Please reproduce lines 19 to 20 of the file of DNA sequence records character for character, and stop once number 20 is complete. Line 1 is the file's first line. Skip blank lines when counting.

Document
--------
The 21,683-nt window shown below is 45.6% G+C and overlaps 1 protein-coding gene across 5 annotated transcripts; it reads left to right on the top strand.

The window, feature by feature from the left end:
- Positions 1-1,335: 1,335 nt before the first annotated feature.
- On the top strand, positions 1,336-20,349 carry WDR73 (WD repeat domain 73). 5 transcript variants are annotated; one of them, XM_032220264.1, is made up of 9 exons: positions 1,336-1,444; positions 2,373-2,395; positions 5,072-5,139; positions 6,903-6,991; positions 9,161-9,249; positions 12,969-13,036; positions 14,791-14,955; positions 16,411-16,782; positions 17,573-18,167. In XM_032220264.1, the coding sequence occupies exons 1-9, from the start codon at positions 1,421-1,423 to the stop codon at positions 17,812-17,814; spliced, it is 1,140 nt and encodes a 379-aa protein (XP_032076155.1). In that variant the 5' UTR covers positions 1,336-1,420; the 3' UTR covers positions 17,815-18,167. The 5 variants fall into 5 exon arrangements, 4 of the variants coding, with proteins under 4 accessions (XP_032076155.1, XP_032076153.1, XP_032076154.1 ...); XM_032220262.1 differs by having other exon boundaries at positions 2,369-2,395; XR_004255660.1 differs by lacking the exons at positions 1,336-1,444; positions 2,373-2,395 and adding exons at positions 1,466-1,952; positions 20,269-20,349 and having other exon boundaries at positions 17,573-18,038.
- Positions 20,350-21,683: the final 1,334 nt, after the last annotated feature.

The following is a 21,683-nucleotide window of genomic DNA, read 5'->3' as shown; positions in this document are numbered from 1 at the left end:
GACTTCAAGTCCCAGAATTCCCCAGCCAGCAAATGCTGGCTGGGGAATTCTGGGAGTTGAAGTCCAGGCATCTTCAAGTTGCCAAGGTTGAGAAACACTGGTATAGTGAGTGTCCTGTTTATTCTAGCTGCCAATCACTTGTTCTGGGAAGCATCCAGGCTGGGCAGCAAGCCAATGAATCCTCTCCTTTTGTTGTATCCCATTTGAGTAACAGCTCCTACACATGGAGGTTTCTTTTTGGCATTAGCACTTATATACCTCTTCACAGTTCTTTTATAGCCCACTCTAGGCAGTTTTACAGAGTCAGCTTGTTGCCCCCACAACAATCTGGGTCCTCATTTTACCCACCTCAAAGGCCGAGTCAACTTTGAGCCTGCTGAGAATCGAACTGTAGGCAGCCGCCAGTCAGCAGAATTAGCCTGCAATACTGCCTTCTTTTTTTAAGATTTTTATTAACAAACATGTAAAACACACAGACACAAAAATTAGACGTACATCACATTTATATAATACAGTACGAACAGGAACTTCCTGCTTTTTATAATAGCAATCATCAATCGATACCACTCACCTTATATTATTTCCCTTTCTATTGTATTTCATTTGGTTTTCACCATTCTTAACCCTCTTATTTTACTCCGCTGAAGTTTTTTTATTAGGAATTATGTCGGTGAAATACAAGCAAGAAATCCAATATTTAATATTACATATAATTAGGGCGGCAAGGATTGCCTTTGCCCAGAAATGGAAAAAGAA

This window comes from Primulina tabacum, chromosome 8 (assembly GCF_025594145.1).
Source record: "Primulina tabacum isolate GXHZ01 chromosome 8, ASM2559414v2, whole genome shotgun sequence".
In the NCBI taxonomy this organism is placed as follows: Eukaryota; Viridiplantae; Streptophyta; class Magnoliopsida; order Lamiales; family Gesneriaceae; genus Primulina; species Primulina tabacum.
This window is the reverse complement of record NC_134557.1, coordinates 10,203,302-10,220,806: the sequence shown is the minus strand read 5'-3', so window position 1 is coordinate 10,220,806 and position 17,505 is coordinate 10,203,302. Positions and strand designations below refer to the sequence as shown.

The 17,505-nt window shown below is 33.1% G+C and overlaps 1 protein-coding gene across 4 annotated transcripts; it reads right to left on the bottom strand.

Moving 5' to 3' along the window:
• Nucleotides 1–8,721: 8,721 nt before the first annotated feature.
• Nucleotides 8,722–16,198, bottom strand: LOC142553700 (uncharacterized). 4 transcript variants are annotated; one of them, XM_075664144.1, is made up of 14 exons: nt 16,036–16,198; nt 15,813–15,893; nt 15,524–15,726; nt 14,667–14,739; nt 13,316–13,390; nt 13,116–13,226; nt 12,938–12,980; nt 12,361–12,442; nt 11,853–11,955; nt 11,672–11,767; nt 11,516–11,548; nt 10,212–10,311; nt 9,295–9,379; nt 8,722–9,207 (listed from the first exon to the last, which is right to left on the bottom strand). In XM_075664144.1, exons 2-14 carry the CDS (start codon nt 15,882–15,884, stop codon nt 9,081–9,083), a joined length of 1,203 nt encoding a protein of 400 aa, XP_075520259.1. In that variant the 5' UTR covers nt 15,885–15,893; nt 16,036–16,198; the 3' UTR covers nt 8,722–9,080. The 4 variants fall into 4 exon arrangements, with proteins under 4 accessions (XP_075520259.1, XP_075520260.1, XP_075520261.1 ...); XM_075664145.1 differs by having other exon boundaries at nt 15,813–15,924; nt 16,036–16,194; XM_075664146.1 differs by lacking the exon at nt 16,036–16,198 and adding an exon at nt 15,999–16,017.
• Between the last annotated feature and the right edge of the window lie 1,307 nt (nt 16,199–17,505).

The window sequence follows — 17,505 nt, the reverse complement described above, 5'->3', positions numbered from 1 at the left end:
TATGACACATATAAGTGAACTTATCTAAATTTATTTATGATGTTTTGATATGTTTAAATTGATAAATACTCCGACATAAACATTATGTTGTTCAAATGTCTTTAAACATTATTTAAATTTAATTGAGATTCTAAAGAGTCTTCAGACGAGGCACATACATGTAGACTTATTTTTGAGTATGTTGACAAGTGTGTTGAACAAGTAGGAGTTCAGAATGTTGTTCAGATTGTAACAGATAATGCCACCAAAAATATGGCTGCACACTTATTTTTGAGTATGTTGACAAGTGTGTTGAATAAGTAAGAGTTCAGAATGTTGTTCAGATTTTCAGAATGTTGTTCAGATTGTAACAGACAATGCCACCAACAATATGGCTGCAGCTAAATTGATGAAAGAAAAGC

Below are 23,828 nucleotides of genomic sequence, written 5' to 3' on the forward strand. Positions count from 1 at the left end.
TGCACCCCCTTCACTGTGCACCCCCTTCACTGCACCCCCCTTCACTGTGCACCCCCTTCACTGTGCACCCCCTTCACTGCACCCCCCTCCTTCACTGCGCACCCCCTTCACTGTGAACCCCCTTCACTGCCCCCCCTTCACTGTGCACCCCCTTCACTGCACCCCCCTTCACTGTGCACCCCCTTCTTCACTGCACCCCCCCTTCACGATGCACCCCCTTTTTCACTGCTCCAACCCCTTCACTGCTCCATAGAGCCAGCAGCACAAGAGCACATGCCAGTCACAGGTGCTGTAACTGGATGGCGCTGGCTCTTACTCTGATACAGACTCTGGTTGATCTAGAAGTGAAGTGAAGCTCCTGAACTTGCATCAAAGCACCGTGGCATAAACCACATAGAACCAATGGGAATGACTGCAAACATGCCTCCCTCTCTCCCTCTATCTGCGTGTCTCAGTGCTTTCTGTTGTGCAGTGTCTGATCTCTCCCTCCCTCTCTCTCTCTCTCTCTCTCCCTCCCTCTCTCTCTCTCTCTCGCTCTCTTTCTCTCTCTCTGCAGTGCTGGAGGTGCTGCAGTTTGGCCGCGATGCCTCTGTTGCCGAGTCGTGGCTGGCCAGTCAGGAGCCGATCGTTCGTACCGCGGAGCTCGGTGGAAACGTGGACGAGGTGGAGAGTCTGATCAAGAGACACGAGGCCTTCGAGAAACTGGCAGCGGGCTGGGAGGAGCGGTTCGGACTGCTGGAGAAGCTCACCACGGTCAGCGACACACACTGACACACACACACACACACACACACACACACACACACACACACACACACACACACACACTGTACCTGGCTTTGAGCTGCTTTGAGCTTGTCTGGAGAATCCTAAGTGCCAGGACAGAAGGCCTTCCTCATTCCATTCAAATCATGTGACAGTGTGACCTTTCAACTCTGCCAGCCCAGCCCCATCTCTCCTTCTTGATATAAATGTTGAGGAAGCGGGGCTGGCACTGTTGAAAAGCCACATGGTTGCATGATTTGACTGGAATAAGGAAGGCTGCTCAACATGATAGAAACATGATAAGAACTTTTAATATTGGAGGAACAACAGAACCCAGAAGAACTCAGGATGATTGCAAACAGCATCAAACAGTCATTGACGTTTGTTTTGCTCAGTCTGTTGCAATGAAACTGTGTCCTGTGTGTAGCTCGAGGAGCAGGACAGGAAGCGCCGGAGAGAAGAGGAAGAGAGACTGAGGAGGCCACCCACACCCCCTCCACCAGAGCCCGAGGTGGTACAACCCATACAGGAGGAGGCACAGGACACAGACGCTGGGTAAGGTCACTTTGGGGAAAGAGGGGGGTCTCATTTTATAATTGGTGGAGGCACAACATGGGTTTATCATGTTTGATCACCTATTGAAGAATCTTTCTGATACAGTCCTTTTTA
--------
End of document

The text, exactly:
Below are 23,828 nucleotides of genomic sequence, written 5' to 3' on the forward strand. Positions count from 1 at the left end.
TGCACCCCCTTCACTGTGCACCCCCTTCACTGCACCCCCCTTCACTGTGCACCCCCTTCACTGTGCACCCCCTTCACTGCACCCCCCTCCTTCACTGCGCACCCCCTTCACTGTGAACCCCCTTCACTGCCCCCCCTTCACTGTGCACCCCCTTCACTGCACCCCCCTTCACTGTGCACCCCCTTCTTCACTGCACCCCCCCTTCACGATGCACCCCCTTTTTCACTGCTCCAACCCCTTCACTGCTCCATAGAGCCAGCAGCACAAGAGCACATGCCAGTCACAGGTGCTGTAACTGGATGGCGCTGGCTCTTACTCTGATACAGACTCTGGTTGATCTAGAAGTGAAGTGAAGCTCCTGAACTTGCATCAAAGCACCGTGGCATAAACCACATAGAACCAATGGGAATGACTGCAAACATGCCTCCCTCTCTCCCTCTATCTGCGTGTCTCAGTGCTTTCTGTTGTGCAGTGTCTGATCTCTCCCTCCCTCTCTCTCTCTCTCTCTCTCCCTCCCTCTCTCTCTCTCTCTCGCTCTCTTTCTCTCTCTCTGCAGTGCTGGAGGTGCTGCAGTTTGGCCGCGATGCCTCTGTTGCCGAGTCGTGGCTGGCCAGTCAGGAGCCGATCGTTCGTACCGCGGAGCTCGGTGGAAACGTGGACGAGGTGGAGAGTCTGATCAAGAGACACGAGGCCTTCGAGAAACTGGCAGCGGGCTGGGAGGAGCGGTTCGGACTGCTGGAGAAGCTCACCACGGTCAGCGACACACACTGACACACACACACACACACACACACACACACACACACACACACACACACACACACACACTGTACCTGGCTTTGAGCTGCTTTGAGCTTGTCTGGAGAATCCTAAGTGCCAGGACAGAAGGCCTTCCTCATTCCATTCAAATCATGTGACAGTGTGACCTTTCAACTCTGCCAGCCCAGCCCCATCTCTCCTTCTTGATATAAATGTTGAGGAAGCGGGGCTGGCACTGTTGAAAAGCCACATGGTTGCATGATTTGACTGGAATAAGGAAGGCTGCTCAACATGATAGAAACATGATAAGAACTTTTAATATTGGAGGAACAACAGAACCCAGAAGAACTCAGGATGATTGCAAACAGCATCAAACAGTCATTGACGTTTGTTTTGCTCAGTCTGTTGCAATGAAACTGTGTCCTGTGTGTAGCTCGAGGAGCAGGACAGGAAGCGCCGGAGAGAAGAGGAAGAGAGACTGAGGAGGCCACCCACACCCCCTCCACCAGAGCCCGAGGTGGTACAACCCATACAGGAGGAGGCACAGGACACAGACGCTGGGTAAGGTCACTTTGGGGAAAGAGGGGGGTCTCATTTTATAATTGGTGGAGGCACAACATGGGTTTATCATGTTTGATCACCTATTGAAGAATCTTTCTGATACAGTCCTTTTTA